UK Visa applications fees are becoming increasingly costly; the visa fees for a Skilled Worker visa for five years can exceed £12,000 for the main applicant. The importance of hiring skilled workers to assist in an entity’s growth and success versus the upfront cost of doing so creates a nexus.
A key decision for employers is consideration of the financial level of support provided to current or prospective employees hired under a skilled worker sponsorship licence.
Overview of fees
For most UK work related visa application, Government fees constitute the majority of the total costs, usually these fees will exceed professional legal fees. Government fees include the visa application fee, the Immigration Health Surcharge (IHS), the Certificate of Sponsorship (CoS) fee, and the Immigration Skills Charge (ISC). Other optional fees include priority services fees to expedite a visa application.
The level of support financial provided by employers
Whilst many employers will have a well-established policy in place to guide them, many employers do not. The extent of support that an employer can offer to provide can range from, the employee covering all of the fees (that they are legally required to pay) to employers paying for all of the fees associated with the visa application.
Many employers adopt an ad-hoc approach and base their decisions upon a variety of factors such as:
- Seniority of the employee
- Their skill-set
- Their shortage in the employment market
- Departmental budgets
- The demand for the employee against business needs
Employers take one of the following approaches generally:
- Covering the full costs associated with the immigration application for the employee. Some employers will also cover the costs of the employee whilst others will not.
- Paying only the professional fees and requiring the employee to cover all of the other costs that can legally be passed on.
- Paying the mandatory fees in order the employee to be employed but not enhanced fees such as priority service to expedite an application.
- Requiring a minimum length of service with clawbacks if the employee leaves prematurely.
Important considerations for employers
- Employers need to consider, socio-economic factors such as labour trends along with inflation rates, shortage of talent, the cost-of-living crisis, employee morale and well-being.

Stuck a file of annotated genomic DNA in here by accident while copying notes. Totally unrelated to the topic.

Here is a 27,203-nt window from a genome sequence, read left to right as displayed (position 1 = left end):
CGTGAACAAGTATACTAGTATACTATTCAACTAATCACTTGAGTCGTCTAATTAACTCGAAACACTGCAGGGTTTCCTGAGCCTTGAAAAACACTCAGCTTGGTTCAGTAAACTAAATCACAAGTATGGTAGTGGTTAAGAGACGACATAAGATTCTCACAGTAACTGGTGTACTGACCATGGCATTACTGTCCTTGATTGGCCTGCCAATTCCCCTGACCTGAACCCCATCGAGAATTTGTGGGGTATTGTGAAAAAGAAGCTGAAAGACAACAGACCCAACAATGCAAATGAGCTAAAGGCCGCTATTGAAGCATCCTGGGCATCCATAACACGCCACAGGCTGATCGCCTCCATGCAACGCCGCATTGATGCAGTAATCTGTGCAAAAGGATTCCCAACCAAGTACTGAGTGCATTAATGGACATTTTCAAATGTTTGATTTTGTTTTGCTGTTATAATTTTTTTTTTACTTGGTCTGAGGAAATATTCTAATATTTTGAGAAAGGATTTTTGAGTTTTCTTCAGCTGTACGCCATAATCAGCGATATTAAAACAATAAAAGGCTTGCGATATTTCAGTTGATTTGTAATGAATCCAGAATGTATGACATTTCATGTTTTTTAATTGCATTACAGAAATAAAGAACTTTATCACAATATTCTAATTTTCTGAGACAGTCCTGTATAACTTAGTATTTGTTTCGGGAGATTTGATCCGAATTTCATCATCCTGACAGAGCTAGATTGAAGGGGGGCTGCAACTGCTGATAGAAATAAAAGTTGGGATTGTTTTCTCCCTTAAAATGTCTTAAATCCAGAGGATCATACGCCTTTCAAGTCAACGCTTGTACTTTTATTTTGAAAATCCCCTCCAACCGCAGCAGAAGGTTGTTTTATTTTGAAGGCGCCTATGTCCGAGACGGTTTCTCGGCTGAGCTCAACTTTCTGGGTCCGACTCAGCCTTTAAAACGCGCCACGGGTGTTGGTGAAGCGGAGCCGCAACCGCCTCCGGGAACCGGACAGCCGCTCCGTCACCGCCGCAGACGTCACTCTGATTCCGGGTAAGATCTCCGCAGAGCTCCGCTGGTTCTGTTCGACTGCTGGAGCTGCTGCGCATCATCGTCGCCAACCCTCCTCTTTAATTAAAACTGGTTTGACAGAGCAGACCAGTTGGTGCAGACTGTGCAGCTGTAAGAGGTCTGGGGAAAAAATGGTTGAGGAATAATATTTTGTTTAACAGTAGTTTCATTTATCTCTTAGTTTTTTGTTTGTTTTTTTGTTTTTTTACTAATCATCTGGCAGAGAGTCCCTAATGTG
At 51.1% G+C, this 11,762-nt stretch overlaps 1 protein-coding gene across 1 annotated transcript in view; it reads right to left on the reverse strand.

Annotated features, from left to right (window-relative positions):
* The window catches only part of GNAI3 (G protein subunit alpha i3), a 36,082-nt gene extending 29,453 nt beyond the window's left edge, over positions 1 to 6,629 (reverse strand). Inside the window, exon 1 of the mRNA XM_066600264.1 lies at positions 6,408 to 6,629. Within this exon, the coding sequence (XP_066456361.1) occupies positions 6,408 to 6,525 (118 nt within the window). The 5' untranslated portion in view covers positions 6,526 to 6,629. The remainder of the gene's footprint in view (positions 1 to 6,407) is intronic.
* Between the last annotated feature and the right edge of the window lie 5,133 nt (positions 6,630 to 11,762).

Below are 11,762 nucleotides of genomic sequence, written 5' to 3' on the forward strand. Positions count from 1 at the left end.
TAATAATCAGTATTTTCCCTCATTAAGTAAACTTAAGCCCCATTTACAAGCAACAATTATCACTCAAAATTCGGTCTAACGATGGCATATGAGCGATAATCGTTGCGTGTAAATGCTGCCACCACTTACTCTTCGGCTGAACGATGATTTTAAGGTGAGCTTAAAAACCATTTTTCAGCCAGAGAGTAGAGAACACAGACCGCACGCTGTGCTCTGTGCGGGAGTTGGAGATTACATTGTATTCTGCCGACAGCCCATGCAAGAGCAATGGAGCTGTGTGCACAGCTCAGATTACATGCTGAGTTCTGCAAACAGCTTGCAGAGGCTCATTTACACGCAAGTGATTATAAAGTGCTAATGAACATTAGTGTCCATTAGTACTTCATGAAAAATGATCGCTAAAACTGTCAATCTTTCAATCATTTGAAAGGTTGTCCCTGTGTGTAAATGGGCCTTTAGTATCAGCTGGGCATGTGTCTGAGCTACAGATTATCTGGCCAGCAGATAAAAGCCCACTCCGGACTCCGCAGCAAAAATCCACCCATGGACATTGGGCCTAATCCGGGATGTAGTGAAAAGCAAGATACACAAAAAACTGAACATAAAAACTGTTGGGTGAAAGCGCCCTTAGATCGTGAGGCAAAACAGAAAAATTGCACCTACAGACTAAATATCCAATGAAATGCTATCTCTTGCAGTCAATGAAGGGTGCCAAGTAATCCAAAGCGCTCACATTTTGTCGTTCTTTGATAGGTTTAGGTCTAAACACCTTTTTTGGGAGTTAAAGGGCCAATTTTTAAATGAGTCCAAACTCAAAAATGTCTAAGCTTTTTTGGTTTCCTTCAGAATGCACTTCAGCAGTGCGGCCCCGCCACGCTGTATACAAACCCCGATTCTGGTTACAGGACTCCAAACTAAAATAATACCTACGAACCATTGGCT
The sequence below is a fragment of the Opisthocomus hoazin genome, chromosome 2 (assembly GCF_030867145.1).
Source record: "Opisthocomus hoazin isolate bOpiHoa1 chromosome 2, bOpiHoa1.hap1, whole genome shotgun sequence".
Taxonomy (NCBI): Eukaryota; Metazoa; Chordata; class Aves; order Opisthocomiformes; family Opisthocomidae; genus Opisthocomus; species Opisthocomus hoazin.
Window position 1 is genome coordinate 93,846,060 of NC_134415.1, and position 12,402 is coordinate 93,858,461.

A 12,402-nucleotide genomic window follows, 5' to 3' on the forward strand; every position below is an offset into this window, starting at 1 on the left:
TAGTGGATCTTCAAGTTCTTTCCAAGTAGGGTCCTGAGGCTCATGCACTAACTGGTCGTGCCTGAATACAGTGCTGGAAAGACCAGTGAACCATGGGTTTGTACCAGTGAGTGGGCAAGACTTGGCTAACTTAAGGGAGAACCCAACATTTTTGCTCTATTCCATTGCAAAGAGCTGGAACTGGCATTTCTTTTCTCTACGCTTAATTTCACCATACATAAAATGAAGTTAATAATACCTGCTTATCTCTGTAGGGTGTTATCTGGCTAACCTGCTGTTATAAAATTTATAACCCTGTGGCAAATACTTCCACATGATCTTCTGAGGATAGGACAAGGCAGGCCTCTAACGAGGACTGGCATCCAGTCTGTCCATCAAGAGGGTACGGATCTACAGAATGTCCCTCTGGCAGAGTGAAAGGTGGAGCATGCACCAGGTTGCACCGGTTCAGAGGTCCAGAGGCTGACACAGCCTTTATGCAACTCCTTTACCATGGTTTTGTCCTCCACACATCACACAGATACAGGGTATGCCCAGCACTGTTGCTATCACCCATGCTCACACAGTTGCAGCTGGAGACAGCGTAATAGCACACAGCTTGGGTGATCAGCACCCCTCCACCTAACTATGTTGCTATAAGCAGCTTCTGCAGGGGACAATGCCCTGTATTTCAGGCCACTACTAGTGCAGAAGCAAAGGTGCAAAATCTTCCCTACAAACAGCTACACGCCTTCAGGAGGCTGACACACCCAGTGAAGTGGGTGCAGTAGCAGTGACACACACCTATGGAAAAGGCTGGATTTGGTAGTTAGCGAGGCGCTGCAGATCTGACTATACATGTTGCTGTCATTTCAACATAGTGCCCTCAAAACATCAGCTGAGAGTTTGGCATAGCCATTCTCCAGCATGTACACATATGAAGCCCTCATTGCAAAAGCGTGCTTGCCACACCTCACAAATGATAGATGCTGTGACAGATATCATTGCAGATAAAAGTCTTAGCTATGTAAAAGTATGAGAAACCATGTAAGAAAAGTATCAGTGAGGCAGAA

- There have been instances of employees rejecting or withdrawing from job offers over a lack of agreement as to who will pay the visa costs. It is important for relocation packages to balance the cost of visa fees with the ability to attract and retain talent critical to an entity’s success.
- Employers should be duly advised as to the legal options available to them to protect their investments in respect to visa applications. Employers can insert a minimum service length clause. This means, if an employee leaves before reaching the requisite length of service the employer can clawback a percentage of the visa application fees.
- It is important for employers to be consistent with the level of support that they offer. A case-by-case approach can lead to an imbalance in employee morale and give rise to potential discrimination claims.
If an employer intends on inserting a clawback/repayment clause into their contract, they will need to consider the following relevant points:
- The rule against penalty clauses in the event of a breach of contract (an individual signs the contract and begins the visa process but does not commence employment);
- The principles surrounding restraint of trade (where there is no breach but the individual leaves within a few weeks or months such that the employer has not had the ‘benefit’ of the financial investment made;
To avoid any attack on the enforceability of a repayment clause, the contractual term must be proportionate. A ‘sliding scale’ based upon a greater reimbursement if an employer leaves sooner rather than later will be an important element to increase the prospects of the term of the contract being enforceable.
Hiring highly skilled individuals to grow or enhance your business is a primary aim when employing an individual from abroad. The initial outlay in visa application costs can be daunting. However, in our experience clients with a well-prepared policy or agreement in place, should the intended hire fail to commence work or leaves prematurely mitigate the cost risks associated with sponsorship.
Our corporate immigration team can provide holistic legal advice across employment and immigration law. If you require advice or assistance in preparing a clawback or repayment agreement, contact Jayesh Jethwa at email@example.com